Physiology & physiological ecology
 
Research study 1
 

photograph of cup corals Balanophyllia eleganshistogram showing planulation rate of cup corals Balanophyllia elegans in relation to pH and food levelA group of researchers from the University of California Santa Cruz investigates planulation (release of larvae), and growth, calcification, and survival of the newly settled juveniles of cup coral Balanophyllia elegans under 3 levels of simulated ocean acidification1 and 2 levels of nutrition2.  The authors note that cup corals in areas of the west coast are currently exposed to upwelling waters of high CO2  and low pH, and predicted increases in atmospheric CO2 will lead to greater chronic levels ocean acidity.  histogram showing percentage mortality of juvenile cup corals Balanophyllia elegans in relation to pH and food levelThe research protocol is designed for long-term exposure to enhanced pCO2 levels, a more realistic approach than short-term, acute exposures commonly used by many current experimenters.  Results after 8mo in culture show that planulation rates are significantly lower at low food ration (see histogram upper Right), but are unaffected by pCO2 (pH) levels.  Juvenile mortality is significantly greater under conditions of high pCO2 and low food (see histogram lower Right).  Growth (calcification) of juveniles is significantly affected by ration level, but calcification is nevertheless positive even in the high pCO2 treatment.  Skeletons in high-food-treatment individuals are up to 7 times larger in volume and 5 times heavier than those in low-food treatments.  Interestingly, the crystal morphology of the aragonite3 comprising the skeleton is squatter at high pCO2 level than at low level.  Cup corals derive all their nutrition heterotrophically, that is, from food and not from symbiotic microorganisms as do other corals.  The authors conclude that as long as abundant food is available, impending degree of ocean acidification may not be a critical factor in their survival.  Crook et al. 2013 Biogeosci 10: 7599.

NOTE1  adults are maintained under 3 carbon-dioxide treatments (pCO2) of “low” (410uatm, pH equivalent to about 8.0; i.e., similar to current levels), “medium” (770uatm, equivalent to pH 7.8), and “high” (1220uatm, equivalent to pH 7.6).  The high-level treatment is equivalent to 3 times the current level of atmospheric pCO2.  Actual measured pHs in the culture jars, averaged over the 8mo experimental period, are 8.0, 7.8, and 7.6, exactly as intended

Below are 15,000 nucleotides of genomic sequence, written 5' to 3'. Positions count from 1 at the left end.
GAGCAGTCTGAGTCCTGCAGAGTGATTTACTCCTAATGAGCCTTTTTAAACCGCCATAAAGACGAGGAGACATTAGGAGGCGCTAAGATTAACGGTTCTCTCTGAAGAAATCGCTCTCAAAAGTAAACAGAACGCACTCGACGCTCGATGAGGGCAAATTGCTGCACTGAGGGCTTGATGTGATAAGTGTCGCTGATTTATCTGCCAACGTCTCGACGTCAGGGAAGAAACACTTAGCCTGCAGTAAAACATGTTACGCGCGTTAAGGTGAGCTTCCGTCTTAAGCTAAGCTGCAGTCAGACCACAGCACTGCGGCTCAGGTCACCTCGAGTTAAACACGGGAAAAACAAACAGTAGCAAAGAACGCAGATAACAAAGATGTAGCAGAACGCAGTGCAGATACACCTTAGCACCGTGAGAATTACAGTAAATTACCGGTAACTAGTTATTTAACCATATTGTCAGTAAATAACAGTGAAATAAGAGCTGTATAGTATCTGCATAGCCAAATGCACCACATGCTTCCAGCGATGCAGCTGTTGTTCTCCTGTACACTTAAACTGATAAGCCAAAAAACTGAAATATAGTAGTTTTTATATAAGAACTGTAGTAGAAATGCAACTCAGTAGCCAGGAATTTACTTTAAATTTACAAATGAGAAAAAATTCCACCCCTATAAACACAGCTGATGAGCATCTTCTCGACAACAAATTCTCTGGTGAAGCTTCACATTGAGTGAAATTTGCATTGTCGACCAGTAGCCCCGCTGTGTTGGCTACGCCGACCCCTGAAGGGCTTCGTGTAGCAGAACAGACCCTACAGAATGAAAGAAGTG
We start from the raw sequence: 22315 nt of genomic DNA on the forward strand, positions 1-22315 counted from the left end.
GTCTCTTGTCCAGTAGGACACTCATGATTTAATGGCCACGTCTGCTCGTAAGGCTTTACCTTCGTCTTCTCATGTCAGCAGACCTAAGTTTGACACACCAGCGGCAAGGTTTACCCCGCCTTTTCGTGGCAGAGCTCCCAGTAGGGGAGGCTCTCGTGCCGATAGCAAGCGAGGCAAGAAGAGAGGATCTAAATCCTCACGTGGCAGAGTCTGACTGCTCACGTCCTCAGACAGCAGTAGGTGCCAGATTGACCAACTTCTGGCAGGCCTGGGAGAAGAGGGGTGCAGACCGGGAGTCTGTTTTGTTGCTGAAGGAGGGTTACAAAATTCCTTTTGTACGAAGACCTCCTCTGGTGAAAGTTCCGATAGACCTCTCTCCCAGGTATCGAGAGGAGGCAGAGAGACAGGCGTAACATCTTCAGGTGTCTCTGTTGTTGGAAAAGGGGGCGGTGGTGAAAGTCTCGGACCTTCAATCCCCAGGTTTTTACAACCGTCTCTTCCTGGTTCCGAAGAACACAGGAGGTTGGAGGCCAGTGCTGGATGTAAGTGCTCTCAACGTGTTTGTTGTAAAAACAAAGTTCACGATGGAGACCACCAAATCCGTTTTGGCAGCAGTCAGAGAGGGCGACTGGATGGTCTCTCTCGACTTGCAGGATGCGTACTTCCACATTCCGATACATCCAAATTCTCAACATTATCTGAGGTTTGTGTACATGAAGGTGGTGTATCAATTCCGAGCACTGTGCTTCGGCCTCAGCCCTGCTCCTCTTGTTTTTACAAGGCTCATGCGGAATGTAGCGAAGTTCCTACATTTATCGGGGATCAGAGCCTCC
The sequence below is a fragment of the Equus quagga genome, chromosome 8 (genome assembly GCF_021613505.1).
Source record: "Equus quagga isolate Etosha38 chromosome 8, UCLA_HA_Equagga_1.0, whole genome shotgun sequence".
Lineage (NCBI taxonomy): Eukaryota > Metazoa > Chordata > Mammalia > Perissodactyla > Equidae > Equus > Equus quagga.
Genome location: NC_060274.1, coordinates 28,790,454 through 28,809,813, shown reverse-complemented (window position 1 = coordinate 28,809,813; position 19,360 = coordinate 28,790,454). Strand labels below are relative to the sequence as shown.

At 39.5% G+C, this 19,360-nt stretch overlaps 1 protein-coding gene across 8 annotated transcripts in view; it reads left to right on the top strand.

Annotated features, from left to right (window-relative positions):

NOTE2  nutritional levels are “high” (feeding every 3d) and “low” (feeding every 21d) during the 8mo study period.  Food provided at each feeding session consists of a single 50ml bolus of concentrated brine-shrimp nauplii larvae (Artemia salina) injected into each 4-liter jar used to culture the cup corals.  The food is left in the jars for “several hours”, thought to be sufficient for each individual coral to eat its fill, and then the jars are flushed clean

NOTE3  one of 3 common forms of calcium carbonate, occurring naturally in most molluscs, corals, and tubeworms.  Most mollusc shells are purely aragonite, but some have degrees of admixture of calcite, another common form of naturally occurring calcium carbonate.  Calcite is the principal component of limestones, chalk, and marble and, as just mentioned, is present in some mollusc shells, and found in spicule form in some sponges.  It is also the principal component of skeletons of echinoderms, brachiopods, bryozoa, and many planktonic microorganisms

 
Photographs provided by the authors of their work: photo series showing developmental and growth views of cup corals Balanophyllia elegans  
 
 
 
  Planula larvae seeking spots on which to settle Newly settled larva and a juvenile Skeleton of 8mo juvenile with measurements indicated, top view Same skeleton. longitudinal view from the side  
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